2018 Favorites I

I Loved These Shows:

Sona Jobarteh at Chicago's World Music Festival. The only Gambian woman touring professionally on kora, Sona's instrumental virtuosity, vocal and physical beauty, and band leading fire wowed me from first note to last. Tried my best to get an interview. Alas...

Dayme Arocena at the Old Town School of Folk Music. Cuba is African as exemplied by Dayme and her conservatory bandmates. Their interpretations of traditional folksongs through a jazz lens was breathtaking.

Sisterfire at the Smithsonian Folklife Festival, especially Toshi Reagon's Big Lovely, Holly Near and Ysaye Barnwell. Curated by Toshi, the workshops and concerts brought together several generations of performers and attendees. She brought her mother out of retirement for the Bernice Johnson Reagon Songbook set and communal singing was the order of the weekend. But, for an event that focused on women of color, where were the black people of Chocolate City? Why doesn't Women's Music reach more people, especially the jazz women in town?

Nicole Mitchell, Gregory Porter and Cory Henry at the Newport Jazz Festival. An abundance of musical riches and extreme weather in an idyllic setting. Christian McBride produced an amazing variety of events, with lots of women featured throughout the festival. And though I was seeking out the women, I had a great time with the brothers too.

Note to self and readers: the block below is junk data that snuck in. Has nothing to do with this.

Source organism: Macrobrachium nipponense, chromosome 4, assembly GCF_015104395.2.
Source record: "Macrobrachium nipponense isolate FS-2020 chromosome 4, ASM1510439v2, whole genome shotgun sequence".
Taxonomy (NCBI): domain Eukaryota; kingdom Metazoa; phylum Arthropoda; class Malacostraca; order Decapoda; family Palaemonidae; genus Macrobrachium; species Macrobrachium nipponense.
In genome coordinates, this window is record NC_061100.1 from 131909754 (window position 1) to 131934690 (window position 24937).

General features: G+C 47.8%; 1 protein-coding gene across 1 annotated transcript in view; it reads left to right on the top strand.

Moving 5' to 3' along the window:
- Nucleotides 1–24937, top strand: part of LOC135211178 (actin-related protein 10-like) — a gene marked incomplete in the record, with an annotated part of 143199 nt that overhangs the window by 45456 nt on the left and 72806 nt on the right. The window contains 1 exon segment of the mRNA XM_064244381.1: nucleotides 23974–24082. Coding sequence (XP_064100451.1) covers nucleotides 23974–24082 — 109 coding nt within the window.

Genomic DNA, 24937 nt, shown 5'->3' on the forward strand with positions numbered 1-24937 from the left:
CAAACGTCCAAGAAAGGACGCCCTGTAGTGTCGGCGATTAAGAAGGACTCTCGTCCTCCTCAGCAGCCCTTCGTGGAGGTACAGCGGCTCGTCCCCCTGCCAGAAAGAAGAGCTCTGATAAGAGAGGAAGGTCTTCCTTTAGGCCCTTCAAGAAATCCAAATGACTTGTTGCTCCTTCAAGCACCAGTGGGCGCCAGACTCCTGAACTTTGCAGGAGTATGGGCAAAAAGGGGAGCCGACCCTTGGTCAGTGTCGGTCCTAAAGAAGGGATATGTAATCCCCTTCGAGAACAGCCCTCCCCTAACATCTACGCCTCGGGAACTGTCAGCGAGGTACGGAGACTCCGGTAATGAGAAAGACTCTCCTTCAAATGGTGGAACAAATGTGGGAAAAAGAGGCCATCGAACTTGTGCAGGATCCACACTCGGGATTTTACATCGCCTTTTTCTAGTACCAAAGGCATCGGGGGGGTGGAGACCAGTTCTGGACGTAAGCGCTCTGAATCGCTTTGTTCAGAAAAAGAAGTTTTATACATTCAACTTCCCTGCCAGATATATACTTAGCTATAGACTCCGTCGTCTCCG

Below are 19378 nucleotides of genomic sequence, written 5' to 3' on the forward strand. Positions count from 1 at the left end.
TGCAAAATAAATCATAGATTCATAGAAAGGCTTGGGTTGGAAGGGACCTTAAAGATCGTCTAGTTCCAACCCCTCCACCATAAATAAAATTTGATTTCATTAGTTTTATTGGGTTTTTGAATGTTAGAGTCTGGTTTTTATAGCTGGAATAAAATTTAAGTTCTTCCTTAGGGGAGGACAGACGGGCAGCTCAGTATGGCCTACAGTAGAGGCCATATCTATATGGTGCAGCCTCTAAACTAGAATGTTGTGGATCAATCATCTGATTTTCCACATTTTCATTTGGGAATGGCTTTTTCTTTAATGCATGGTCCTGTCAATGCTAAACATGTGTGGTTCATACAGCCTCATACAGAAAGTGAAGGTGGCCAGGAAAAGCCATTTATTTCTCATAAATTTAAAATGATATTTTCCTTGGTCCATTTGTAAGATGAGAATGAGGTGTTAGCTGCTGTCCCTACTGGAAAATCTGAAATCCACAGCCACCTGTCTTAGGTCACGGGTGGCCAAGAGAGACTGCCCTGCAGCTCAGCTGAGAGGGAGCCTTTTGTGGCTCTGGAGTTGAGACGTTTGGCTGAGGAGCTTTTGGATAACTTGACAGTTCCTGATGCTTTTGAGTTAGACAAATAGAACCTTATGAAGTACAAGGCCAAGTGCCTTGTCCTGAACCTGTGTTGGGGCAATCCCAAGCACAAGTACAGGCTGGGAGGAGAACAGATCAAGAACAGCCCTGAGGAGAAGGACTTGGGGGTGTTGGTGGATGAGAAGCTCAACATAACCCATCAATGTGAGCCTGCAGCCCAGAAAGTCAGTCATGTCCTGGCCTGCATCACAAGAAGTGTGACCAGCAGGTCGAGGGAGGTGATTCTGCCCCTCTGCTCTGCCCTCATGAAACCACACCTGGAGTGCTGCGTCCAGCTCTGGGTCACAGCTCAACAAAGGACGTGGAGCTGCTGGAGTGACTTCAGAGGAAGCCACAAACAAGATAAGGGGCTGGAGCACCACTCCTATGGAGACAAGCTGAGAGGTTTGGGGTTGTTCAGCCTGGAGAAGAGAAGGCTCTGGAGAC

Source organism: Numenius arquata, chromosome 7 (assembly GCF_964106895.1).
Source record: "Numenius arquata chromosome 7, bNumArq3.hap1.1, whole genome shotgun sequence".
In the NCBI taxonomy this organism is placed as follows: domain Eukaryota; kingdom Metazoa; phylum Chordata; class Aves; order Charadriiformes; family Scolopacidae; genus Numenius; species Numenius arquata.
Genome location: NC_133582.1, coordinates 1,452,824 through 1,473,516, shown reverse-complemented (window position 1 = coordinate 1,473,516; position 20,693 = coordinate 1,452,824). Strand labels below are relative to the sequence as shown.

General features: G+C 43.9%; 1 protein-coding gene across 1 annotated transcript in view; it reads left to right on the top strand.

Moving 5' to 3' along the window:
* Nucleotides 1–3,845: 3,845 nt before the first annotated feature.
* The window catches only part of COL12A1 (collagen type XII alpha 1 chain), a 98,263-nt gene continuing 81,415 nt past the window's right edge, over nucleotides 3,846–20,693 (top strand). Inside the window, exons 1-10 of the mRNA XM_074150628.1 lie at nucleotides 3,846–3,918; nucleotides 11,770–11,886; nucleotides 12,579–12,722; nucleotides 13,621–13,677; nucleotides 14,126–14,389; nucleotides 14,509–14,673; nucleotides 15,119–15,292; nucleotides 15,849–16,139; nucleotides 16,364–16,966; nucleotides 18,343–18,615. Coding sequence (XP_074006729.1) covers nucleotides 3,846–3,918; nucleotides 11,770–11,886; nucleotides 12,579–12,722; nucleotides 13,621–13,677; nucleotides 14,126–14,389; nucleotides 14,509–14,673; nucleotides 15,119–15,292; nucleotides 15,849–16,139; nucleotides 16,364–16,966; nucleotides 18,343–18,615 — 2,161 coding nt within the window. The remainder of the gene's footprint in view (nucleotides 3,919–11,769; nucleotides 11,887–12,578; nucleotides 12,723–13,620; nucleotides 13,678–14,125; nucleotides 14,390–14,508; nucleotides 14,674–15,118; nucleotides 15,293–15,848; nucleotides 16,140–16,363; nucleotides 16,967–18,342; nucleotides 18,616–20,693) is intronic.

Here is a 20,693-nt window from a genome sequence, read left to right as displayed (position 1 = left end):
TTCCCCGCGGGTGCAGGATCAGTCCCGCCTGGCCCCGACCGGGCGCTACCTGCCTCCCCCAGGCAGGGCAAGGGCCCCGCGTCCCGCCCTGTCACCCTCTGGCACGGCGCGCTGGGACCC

Holly Near at the Old Town School. After seeing Holly in DC, I couldn't pass up a chance to see her at home. She and her accompanists were fabulous.

Shana Tucker at the Chicago Jazz String Summit. Shana's Chamber Soul, with her cello and vocal jams, was a delightful surprise. Pianist Amy Bormet and bassist Emma Dayhuff provided a solid foundation for the cellist's creativity.

Sweet Honey in the Rock's Art Talk at the U of Chicago's Logan Center. Moderated by activist scholar Barbara Ransby, current members reflected on the group's work over more than forty years. When audience members began to speak, there was an outpouring of love, gratitude, and respect for the significance of the group and its music in so many women's lives. It was wonderfully apparent that Sweet Honey is a Being far greater than the twenty-eight individuals that have contributed to it.